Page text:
A progressive organisation
In the early 1530’s, Luther and Zwingli’s followers would meet at the home of the one or the other, to read the New Testament and pray together. In the 1540’s more and more such informal meetings took place and gradually became regularly held services, sometimes comprising the Lord’s Supper.
Calvin wished for a better defined organisation. Two types of organisations existed close to the kingdom : one in Strasbourg and the other in Geneva. The Geneva pattern was to be chosen, and the first rules and regulations were adopted at the meeting of the French Reformed Churches’ representatives in 1559. It was the first national synod and it voted for :
- a confession of faith
- a Church discipline.
The Confession of Faith
The Reformed Churches adopted a new Confession of Faith based on Calvin’s project. It comprised 40 articles. And as it was to be ratified during the Synod of La Rochelle in 1571, it was called the La Rochelle Confession of Faith.
While claiming its link with the faith of the Church of the early centuries, the Reformed Churches clearly kept their distance from the Roman Catholic Church. They very clearly rejected all notions of intercession by the Saints, of purgatory, and of any power of the Church.
Akin to Calvin’s ecclesiastical statutes of the Church in Geneva, the Church discipline accurately defined the common organisation of the Reformed Churches. This organisation was fundamentally non hierarchical.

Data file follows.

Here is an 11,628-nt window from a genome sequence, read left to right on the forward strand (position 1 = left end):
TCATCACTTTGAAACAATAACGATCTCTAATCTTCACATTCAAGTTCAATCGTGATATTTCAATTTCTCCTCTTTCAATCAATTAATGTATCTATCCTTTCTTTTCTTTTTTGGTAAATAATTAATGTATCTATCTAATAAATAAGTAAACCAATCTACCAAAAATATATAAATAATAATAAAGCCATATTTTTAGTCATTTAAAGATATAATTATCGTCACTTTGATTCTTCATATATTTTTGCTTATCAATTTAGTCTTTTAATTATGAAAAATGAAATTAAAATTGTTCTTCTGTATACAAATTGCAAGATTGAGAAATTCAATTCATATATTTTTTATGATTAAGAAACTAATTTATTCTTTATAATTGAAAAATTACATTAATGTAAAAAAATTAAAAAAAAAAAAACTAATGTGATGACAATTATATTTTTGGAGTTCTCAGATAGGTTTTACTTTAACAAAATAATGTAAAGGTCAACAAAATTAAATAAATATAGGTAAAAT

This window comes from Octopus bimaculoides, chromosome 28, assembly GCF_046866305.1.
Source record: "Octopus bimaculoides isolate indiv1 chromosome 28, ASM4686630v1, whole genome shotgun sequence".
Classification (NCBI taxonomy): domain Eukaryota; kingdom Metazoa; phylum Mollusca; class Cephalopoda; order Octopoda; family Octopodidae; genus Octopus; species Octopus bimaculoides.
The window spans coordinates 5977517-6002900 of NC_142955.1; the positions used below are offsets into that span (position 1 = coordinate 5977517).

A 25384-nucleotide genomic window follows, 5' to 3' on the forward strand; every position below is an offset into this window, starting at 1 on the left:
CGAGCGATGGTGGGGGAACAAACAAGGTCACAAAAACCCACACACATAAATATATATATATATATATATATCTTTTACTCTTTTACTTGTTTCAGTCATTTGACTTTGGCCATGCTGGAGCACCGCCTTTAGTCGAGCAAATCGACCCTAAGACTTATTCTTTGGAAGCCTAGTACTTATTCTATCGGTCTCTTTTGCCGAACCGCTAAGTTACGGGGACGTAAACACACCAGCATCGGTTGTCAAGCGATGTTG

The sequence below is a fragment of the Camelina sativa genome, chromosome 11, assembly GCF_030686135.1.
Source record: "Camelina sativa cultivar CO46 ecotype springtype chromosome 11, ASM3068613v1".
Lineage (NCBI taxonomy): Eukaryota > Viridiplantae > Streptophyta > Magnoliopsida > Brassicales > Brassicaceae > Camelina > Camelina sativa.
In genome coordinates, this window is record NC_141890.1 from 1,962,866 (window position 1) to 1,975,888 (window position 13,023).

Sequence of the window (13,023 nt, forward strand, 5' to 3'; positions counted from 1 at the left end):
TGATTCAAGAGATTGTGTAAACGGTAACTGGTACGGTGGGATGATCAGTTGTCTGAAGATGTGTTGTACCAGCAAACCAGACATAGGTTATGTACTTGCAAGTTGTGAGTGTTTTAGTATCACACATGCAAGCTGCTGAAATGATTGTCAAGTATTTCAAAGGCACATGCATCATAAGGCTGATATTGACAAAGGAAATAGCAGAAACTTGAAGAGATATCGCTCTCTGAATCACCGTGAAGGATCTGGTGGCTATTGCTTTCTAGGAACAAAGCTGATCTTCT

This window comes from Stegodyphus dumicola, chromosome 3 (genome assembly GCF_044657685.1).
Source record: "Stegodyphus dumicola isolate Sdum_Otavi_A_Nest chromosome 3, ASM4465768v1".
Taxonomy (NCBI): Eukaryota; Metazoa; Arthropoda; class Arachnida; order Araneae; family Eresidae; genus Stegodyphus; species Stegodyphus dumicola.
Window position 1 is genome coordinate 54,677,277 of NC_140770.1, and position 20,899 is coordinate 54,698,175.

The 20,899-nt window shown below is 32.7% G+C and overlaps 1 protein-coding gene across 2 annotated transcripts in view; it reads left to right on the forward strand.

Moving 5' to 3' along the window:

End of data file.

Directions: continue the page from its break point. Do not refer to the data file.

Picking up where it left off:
Local Churches were run by a council of elders called a consistory. This council held a monthly meeting with the pastor.
The elders numbered from 5 to 10 in each Church and were chosen by the congregation. They watched over the religious practices and the behaviour of the parishioners, they settled disagreements and took care of the poor.
The pastors, ministers of the Word, were elected by the elders’ council. As from 1571 they underwent an exam set by the provincial synod. But they were first and foremost preachers, who explained the Word of God as read in the Bible. They administered the two sacraments, namely Baptism and the Lord’s Supper. Most French pastors were trained at the Geneva Academy.
Synods were an original institution adapted to the French context of Reformed Churches scattered over the country. They comprised representatives of the Churches, pastors as well as lay people, and served as episodic links between the local Churches, all of which maintained their independence and were of equal status.
Synods met on provincial and national levels.
- The appearance of the Reformation in France
- The development of the Reformation in France in the 16th century